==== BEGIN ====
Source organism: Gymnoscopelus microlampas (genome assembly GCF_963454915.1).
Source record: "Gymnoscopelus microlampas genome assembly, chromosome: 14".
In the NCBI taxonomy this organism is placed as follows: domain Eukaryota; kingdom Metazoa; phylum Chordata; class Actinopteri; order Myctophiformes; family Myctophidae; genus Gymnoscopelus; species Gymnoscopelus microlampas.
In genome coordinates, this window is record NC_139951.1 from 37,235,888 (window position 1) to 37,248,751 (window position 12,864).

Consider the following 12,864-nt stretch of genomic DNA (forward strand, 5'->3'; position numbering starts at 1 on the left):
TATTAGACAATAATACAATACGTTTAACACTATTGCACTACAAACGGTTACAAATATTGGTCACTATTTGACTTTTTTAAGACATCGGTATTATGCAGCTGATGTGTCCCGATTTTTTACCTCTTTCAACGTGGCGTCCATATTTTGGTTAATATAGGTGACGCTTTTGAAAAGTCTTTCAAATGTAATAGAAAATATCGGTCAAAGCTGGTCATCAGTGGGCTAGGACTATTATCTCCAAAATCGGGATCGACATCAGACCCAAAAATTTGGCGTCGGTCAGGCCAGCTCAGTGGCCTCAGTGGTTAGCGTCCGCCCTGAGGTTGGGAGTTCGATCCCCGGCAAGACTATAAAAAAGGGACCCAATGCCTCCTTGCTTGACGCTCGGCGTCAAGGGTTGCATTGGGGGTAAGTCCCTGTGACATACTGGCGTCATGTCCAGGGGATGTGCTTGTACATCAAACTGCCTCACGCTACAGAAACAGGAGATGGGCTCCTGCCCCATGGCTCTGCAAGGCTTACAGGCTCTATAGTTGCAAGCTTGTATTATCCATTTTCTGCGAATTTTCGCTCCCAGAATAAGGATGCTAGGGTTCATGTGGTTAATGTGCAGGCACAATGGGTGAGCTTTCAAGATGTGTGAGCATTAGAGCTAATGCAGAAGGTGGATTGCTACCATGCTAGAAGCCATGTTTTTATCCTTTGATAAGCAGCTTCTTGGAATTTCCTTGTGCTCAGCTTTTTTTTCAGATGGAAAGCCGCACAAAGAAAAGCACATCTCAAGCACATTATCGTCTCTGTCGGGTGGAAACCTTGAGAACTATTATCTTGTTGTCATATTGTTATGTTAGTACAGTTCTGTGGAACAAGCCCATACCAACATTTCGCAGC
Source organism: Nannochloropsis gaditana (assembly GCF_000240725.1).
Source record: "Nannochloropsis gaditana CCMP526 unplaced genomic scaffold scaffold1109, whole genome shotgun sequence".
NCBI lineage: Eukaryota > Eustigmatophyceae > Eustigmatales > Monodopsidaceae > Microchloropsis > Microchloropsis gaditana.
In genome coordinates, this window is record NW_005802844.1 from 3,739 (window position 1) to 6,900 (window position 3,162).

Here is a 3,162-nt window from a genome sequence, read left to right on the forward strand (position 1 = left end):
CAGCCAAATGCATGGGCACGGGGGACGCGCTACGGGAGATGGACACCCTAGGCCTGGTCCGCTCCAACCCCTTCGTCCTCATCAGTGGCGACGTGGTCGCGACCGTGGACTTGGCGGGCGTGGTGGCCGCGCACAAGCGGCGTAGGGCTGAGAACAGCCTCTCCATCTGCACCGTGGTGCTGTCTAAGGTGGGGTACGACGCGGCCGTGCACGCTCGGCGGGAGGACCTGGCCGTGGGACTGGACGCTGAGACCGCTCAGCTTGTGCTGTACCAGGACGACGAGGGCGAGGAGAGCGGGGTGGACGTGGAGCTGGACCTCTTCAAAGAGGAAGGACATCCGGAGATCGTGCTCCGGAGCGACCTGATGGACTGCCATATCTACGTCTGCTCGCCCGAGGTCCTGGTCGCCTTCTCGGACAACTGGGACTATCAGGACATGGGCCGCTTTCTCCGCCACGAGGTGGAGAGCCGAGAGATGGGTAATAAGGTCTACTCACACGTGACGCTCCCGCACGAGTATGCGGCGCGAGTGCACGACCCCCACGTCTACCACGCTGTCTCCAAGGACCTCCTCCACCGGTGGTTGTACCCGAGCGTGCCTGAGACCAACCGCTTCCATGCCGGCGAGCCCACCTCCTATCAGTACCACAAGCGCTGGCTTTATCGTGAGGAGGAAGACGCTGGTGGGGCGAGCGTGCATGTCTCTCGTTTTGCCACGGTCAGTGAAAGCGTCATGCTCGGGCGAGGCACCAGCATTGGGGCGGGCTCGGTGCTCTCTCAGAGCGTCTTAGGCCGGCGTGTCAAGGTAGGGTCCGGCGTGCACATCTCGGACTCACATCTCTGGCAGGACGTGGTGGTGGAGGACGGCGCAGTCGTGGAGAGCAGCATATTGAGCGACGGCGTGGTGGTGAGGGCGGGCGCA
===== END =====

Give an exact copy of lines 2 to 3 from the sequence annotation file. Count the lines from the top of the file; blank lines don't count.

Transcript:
Source record: "Gymnoscopelus microlampas genome assembly, chromosome: 14".
In the NCBI taxonomy this organism is placed as follows: domain Eukaryota; kingdom Metazoa; phylum Chordata; class Actinopteri; order Myctophiformes; family Myctophidae; genus Gymnoscopelus; species Gymnoscopelus microlampas.